Chemists-Is this bad for film?

Discussion in 'Color: Film, Paper, and Chemistry' started by JMC1969, Mar 25, 2010.

  1. JMC1969

    JMC1969 Subscriber

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    In a discussion about controlling dust on film (and/or scanning surfaces), it was mentioned that one photographer used a Swiffer Sweeper pad (dry) to clean negatives before printing or scanning.

    So, I did some goggling and found that most of the ingredients are a secret formula, but found other statements referring to these.

    Polypropylene - which sounds like it could be based of petroleum, i.e. vaseline.
    1,4 Dioxane - which is classified as ether. and a dehydrated form of;
    Diethylene glycol - which also sounds like a petroleum with alcohol.

    1.) Are they bad for the gelatin base in emulsion? Color or B&W?

    If any are related to alcohol, I would wonder if that could somehow have a drying effect on the gelatin and possibly cause cracking.

    2.) I have also been told that there is some sort of "oil" in those "Orange film clothes". Can anyone confirm that and/or tell me what compound it actually is. Possibly why it is safe.


    I'm not a chemist and at times like this, wish I was.

    Thank you
     
  2. Photo Engineer

    Photo Engineer Subscriber

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    Don't ruin your film. Don't use any of the above.

    PE
     
  3. JMC1969

    JMC1969 Subscriber

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    Thank You PE.

    Can you tell me if I am correct on my assessment of the effects of a alcohol based product on gelatin? Or maybe explain how these products would be harmful to film. I know you are a busy person, but I have a thirst for knowing the reasons behind this type of thing.

    Thank You
     
  4. Photo Engineer

    Photo Engineer Subscriber

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    Alcohol based products are generally less harmful than your list above, because alcohols tend to evaporate, at least the common ones we use. The chemicals you list are generally oily and some contain colorants and fragrances. These leave residues on film that smear the image and can damage the support or gelatin. Generally, oily materials are bad.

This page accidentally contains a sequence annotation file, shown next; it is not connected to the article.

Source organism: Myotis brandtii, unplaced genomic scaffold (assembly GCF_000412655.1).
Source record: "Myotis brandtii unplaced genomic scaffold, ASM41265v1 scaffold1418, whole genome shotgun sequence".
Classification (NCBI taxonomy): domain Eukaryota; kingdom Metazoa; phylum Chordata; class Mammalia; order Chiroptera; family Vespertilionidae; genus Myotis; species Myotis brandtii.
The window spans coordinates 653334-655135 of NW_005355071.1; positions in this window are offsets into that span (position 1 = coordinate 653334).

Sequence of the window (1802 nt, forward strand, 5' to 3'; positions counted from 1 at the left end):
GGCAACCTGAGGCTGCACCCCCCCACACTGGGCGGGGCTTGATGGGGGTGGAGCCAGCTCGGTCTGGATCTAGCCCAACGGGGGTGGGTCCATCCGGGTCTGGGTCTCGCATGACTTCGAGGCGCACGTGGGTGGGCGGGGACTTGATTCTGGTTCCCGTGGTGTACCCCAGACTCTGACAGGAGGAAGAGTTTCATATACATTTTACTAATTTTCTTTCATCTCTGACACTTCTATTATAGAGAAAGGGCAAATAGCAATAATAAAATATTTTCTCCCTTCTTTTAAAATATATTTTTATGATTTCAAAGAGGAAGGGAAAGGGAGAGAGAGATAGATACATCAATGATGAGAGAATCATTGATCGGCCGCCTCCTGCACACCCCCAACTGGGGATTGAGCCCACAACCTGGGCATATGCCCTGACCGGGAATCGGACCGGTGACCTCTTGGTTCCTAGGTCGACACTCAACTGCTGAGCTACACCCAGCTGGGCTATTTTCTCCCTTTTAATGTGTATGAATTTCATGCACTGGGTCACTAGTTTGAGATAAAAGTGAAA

You can search google for more information as follows:

    http://en.wikipedia.org/wiki/1,4-Dioxane

    PE
     
    Last edited by a moderator: Mar 25, 2010
  5. Kirk Keyes

    Kirk Keyes Member

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  6. JMC1969

    JMC1969 Subscriber

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    Thanks PE for the explaination.

    Kirk, the clothes you refer to are the ones I mentioned in #2 part of my question. I was told that these are the ones that have some sort of oil in them. What makes these clothes "Antistaticum"?
     
  7. pentax4ever

    pentax4ever Member

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    Polypropylene is a polymer, probably used in the fiber in the dry Swiffer pad or refill and would not leave a residue. I looked at two MSDSs for the dry Swiffer refills and they do not disclose 1,4-dioxane or diethylene glycol. It is unlikely that the dry Swiffer products would leave enough residue on negatives to harm them. If you are concerned, try rubbing a Swiffer on a clean dry reflective surface, such as a mirror or glass and look for any sign of residue or smearing.

    Whether or not the Swiffer fibers would scratch the surface of the negative is another question, you could try it out on a strip of negatives that you aren't overly fond of.
     
  8. JMC1969

    JMC1969 Subscriber

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  9. Hexavalent

    Hexavalent Subscriber

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    Are those Polonium 210 anti-static brushes still available? Haven't seen one in years.
     
  10. Oren Grad

    Oren Grad Subscriber

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  11. pentax4ever

    pentax4ever Member

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    Looks they are referring to trace levels of 1,4-dioxane that may be formed in the manufacturing process for a detergent. Doesn't look like they were linking this to the Swiffer dry products.
     
  12. Kirk Keyes

    Kirk Keyes Member

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    That's a question for Ilford - maybe Simon Galley would be able to answer it for us.